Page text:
The President of the Federal Reserve Bank of Atlanta is the latest policymaker to get tripped up over personal investments.
Raphael Bostic in hot water over disclosures relating to his personal investments prompting a request for an independent review.
"Chair Powell has asked the Office of Inspector General for the Federal Reserve Board to initiate an independent review of President Bostic’s financial disclosures. We look forward to the results of their work and will accept and take appropriate actions based on their findings," said a spokesperson for the Federal Reserve.
Bostic himself highlighted issues that were raised, including transactions by third parties (not just assets themselves) needing to be listed on financial disclosures, a "limited number" of trades during Federal Open Market Committee (FOMC) blackout periods and holdings of US Treasury Funds in 2021 that exceeded limits set out by the FOMC. The group is the Fed's policy-setting body.
"I sincerely regret if my actions raise questions about my standards, behavior, or motivation, the Federal Reserve Bank of Atlanta’s systems and processes to maintain the public trust, or the commitment of the Federal Reserve to transparency and accountability in fulfilling its mission. I have long viewed my public service as a privilege, and it has been an honor to serve this nation in several capacities over many years. I hold the Federal Reserve in the highest regard and, moving forward, will redouble my efforts to serve in the most positive light," Bostic said in a statement.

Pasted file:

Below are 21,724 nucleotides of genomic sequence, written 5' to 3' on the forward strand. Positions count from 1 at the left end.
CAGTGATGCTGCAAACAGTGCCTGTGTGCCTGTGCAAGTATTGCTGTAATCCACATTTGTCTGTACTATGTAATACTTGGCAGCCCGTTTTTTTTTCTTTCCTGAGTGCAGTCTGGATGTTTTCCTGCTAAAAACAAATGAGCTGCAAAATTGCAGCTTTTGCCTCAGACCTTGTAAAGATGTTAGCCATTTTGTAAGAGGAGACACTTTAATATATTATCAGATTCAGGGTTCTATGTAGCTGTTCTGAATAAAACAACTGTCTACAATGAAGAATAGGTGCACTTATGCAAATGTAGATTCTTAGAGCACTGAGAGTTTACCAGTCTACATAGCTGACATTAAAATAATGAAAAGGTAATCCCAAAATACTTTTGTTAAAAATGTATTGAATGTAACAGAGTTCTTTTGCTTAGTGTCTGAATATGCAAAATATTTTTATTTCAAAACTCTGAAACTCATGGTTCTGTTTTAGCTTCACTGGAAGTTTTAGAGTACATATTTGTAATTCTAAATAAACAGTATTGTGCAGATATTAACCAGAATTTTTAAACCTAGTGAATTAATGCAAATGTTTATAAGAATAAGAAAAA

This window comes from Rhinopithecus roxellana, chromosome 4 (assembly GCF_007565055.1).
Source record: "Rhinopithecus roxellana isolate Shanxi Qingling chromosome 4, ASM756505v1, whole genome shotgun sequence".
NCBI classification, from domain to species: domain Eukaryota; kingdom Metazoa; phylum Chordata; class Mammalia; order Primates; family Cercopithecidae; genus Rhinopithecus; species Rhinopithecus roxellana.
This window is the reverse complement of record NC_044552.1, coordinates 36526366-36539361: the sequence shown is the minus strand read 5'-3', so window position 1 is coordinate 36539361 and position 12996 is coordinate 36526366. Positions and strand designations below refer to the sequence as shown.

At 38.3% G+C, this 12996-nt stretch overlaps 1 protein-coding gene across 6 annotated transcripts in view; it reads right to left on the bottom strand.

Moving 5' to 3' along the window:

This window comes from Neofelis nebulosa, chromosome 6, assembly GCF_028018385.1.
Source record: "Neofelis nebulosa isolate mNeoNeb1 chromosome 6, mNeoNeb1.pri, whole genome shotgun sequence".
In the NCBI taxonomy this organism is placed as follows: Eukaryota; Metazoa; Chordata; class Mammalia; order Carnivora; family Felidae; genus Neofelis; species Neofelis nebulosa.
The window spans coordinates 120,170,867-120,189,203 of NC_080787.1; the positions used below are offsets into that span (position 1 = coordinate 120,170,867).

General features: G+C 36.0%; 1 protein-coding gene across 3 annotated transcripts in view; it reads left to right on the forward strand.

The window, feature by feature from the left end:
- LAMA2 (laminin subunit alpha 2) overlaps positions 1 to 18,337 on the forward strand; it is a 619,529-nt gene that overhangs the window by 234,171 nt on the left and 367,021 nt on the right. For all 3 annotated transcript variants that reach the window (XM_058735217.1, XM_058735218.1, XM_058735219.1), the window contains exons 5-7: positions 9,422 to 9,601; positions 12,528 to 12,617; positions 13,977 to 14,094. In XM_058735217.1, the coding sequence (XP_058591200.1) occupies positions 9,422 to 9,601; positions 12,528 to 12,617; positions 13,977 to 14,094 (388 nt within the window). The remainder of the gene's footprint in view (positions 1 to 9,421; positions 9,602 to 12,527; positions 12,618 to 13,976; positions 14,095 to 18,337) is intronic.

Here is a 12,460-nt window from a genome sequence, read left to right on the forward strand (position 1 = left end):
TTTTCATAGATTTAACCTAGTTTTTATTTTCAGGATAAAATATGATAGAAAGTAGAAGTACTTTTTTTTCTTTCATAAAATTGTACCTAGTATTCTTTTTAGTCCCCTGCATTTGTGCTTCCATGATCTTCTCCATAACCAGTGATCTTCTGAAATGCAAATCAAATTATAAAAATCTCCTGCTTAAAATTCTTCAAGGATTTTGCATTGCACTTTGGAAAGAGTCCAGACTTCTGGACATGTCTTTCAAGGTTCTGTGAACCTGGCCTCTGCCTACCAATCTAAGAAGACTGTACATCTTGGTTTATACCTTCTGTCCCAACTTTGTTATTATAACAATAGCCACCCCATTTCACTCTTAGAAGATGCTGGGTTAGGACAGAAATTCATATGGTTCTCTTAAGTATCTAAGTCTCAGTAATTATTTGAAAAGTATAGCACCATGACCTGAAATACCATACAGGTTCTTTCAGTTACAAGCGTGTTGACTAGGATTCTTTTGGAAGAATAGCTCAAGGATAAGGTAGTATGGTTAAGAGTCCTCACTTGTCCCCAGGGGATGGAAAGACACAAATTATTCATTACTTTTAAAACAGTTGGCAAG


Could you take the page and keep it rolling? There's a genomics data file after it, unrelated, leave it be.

The timing of the probe comes at a challenging time for Fed Chair Jerome Powell as policymakers aggressively raise interest rates to combat inflation which remains at a 40-year-high. Critics of the U.S. central bank say the Fed waited too long to tackle inflation which was wrongly described as "transitory" last year.
Last August, Bostic, speaking to FOX Business' Edward Lawrence, said that while continued government spending works to some extent against the Fed's goal to wrestle inflation closer to 2%, it does "lead to benefits for the economy" and "help the economy to be more resilient."
"It means we're going to have probably to do a little more," Bostic added. "But even the student loans thing that happened earlier this week, my projection is that's a very small impact. And so, we're going to have to do what we have to do, and that's what I'm going to focus on to make sure we get inflation back in range."
Additionally, previous failures of proper financial disclosures by Fed officials cast a cloud over the central bank which resulted in the resignations of Boston Federal Reserve President Eric Rosengren and Dallas Federal Reserve President Robert Kaplan.